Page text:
Since the Stonewall era, queer moviegoers have developed a reputation as both recipients and purveyors of outrage. Gay cinephiles’ high aptitude for reading between the lines of a respectful, straightforward narrative is only rivaled by their exposure to bottom-of-the-barrel representation and intolerance from their fellow audience members: Two notable commercial releases, Brian Dannelly’s 2004 teen comedy Saved! and Ang Lee’s 2005 cowboy romance Brokeback Mountain, drew censorious protests from American audiences for their sympathetic depictions of homosexuality. Fifteen years later, viewers still remain hard-pressed to engage with a title featuring queer characters without encountering at least one critique that has more to do with “morality” than mise-en-scène.
On the other hand, the LGBTQIA+ community is adept at mobilizing en masse against the cinematic depictions that it personally finds inadequate or diabolical. Collectively, the years between 1980 and 1992 offer a thumbnail sketch of the tumultuous state of affairs for queer people, from pre-AIDS decadence to the crushing oppression of political indifference to a terrifying global epidemic and the murder of a gay naval officer that would expedite the “Don’t ask, don’t tell” policy. An increasingly vulnerable community focused unprecedented anger on three of the era’s moving pictures—all, tellingly, crime thrillers—for their careless portrayals of homosexuals as delinquents (and in two instances, indiscriminating strumpets) during a lethal culture war: William Friedkin’s Cruising in 1980, Jonathan Demme’s The Silence of the Lambs in 1991, and Paul Verhoeven’s Basic Instinct in 1992. Historically, the protests were and remain three of the most aggressive and effective grassroots campaigns against film productions in the United States. However, perhaps because the lure of the forbidden is a textbook narrative device about and for gay culture, it’s admittedly satisfying to examine this trio of beleaguered gumshoe flicks as a gay person from a much younger generation. From a safe distance, and with the support of a historical lens, they offer the nascent viewer visual pleasures that were denied to their original queer audiences.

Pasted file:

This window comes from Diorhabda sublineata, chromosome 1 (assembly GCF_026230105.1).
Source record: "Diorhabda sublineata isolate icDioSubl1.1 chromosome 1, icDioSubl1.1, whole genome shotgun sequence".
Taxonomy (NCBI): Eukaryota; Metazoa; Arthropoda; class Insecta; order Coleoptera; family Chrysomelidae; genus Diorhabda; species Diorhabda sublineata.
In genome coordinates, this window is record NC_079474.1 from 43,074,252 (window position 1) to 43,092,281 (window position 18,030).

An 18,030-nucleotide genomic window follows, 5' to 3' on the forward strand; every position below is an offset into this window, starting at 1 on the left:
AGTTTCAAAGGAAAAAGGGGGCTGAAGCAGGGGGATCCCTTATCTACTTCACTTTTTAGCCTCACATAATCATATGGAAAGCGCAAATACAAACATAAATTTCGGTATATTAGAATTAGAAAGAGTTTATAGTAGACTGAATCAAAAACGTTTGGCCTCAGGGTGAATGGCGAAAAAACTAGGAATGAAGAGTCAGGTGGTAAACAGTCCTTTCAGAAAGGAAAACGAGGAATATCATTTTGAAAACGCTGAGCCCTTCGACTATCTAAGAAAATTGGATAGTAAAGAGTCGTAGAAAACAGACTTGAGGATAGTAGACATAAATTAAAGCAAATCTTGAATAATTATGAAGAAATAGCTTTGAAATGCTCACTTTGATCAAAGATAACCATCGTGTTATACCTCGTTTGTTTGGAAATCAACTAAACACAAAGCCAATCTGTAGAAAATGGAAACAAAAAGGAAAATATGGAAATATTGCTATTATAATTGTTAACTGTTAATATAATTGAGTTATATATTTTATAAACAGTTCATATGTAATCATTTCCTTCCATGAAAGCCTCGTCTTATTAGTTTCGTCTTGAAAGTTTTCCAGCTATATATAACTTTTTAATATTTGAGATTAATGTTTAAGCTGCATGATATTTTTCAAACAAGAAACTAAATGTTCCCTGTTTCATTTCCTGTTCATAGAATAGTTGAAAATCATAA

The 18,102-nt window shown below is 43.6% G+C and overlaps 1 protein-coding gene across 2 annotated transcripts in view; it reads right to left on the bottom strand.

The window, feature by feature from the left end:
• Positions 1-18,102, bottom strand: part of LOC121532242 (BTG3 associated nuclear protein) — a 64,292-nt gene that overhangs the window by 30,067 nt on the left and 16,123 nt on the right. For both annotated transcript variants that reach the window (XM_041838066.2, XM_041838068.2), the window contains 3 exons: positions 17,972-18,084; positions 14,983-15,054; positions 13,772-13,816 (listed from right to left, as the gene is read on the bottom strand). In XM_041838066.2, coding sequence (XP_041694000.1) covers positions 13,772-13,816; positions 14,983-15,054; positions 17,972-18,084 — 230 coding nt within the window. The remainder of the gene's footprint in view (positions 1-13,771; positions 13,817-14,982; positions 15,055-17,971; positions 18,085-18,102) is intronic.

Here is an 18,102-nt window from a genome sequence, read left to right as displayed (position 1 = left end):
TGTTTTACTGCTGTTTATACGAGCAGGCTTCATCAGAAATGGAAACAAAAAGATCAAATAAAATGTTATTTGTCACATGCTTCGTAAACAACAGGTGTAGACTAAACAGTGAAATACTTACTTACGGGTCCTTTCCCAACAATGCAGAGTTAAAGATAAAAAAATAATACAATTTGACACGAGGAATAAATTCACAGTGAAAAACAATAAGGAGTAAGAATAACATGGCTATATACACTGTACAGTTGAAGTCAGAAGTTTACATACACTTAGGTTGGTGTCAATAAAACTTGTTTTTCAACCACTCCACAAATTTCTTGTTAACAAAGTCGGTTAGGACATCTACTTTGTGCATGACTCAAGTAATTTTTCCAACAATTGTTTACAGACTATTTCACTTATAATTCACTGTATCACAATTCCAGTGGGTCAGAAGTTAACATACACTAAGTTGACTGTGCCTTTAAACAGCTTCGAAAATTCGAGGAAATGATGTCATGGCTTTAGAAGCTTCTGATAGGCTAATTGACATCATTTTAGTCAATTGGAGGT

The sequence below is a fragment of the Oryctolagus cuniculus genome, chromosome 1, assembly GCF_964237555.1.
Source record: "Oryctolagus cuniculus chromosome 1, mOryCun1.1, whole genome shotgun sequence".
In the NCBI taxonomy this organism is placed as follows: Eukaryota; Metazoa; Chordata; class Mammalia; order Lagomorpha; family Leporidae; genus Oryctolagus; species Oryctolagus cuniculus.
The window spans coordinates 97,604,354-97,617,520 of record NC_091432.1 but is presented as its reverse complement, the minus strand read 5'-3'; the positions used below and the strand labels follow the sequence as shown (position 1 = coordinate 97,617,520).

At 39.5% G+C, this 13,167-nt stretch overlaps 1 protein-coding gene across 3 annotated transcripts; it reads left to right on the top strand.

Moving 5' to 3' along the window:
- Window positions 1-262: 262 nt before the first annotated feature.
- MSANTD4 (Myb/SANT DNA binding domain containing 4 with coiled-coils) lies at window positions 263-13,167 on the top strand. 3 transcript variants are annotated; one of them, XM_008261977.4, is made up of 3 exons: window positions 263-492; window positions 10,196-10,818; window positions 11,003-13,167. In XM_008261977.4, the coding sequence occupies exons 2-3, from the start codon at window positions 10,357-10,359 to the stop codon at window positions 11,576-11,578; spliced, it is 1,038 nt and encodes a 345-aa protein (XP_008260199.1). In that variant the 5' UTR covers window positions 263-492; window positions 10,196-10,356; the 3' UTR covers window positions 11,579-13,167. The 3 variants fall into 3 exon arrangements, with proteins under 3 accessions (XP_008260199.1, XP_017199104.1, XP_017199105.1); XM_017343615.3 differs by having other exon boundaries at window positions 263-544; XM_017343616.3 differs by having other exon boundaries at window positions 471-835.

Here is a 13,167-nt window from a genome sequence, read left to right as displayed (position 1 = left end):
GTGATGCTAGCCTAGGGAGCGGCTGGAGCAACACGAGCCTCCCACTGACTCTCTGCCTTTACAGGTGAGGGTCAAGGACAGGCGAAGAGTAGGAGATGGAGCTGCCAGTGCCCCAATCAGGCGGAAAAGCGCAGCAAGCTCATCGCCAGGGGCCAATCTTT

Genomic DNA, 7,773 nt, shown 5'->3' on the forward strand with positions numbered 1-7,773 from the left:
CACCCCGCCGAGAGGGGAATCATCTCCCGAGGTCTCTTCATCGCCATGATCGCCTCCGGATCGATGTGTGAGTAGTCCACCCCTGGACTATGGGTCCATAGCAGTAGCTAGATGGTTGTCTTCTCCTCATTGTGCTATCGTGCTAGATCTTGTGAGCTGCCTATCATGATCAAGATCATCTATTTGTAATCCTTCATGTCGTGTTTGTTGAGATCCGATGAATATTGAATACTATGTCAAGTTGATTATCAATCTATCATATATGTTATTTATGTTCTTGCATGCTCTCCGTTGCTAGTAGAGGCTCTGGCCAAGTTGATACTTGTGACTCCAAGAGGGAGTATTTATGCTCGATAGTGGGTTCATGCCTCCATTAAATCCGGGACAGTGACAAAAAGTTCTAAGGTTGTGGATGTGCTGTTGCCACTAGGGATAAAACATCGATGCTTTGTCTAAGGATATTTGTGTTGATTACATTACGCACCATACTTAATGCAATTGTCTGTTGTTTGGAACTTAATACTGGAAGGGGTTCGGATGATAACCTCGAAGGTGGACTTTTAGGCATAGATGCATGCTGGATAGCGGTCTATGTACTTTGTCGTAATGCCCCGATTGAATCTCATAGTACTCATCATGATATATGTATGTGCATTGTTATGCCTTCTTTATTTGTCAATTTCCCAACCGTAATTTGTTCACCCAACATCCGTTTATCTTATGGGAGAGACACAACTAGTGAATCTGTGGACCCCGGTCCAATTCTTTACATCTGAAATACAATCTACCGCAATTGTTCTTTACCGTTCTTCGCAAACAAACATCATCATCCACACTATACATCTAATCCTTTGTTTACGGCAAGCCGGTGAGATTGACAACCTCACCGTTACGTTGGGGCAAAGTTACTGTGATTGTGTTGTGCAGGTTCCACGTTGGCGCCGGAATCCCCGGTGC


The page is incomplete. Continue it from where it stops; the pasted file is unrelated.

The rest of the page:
Cruising (dir. William Friedkin, 1980)
Set in the armpit of a long-gone, leathered-up New York City and loosely based on a true story, Cruising follows an undercover cop, Steve Burns (Al Pacino), searching for a grisly serial killer who puts the “butch” in butcher, dismembering his conquests post-coitus and tossing their limbs into the Hudson River. To catch the killer, Burns immerses himself, perhaps a bit too ardently, in gay culture. While Cruising’s production was repeatedly foiled by gay New Yorkers who were furious with having their dark S&M clubs professionally backlit and sold to the masses as a modern-day Sodom and Gomorrah, the joke is ultimately on the era’s gay panic: Officer Burns’ weakness shows as he leaves his shift to immediately shower or theatrically make love to his girlfriend (who serves little purpose other than to assert Burns’ heterosexuality to viewers of similar persuasion). At times, the film seems too titillated by its own immoral setting to form coherent plot points, let alone an adequate ending.
Part of Cruising’s unfavorable debut can be attributed to its gore, which exclusively appears after a man grazes, or attempts to graze, another man. Ironically, the outrage over the film’s implication that a horrifying death is a reasonable consequence of casual sex might have been tempered had it featured…more sex. Deemed inappropriate to screen, nearly an hour of footage shot in the Meatpacking District bar scene was lost or destroyed. Had those scenes been included, they may have cushioned Cruising’s brutality. In fact, it’s those particular moments—once gawky and exploitative, now erotic and nostalgic—that today’s viewers most associate with Friedkin’s movie. When extracted from Crusing’s already-slim context, they more closely resemble a pre-AIDS, pre-Grindr fantasy than they do a cesspool of abomination. There is actually a 2013 experimental film about Cruising’s lost footage, Interior. Leather Bar. Day, that tackles this idea of gay propaganda’s shifting meanings.
The Silence of the Lambs (dir. Jonathan Demme, 1991)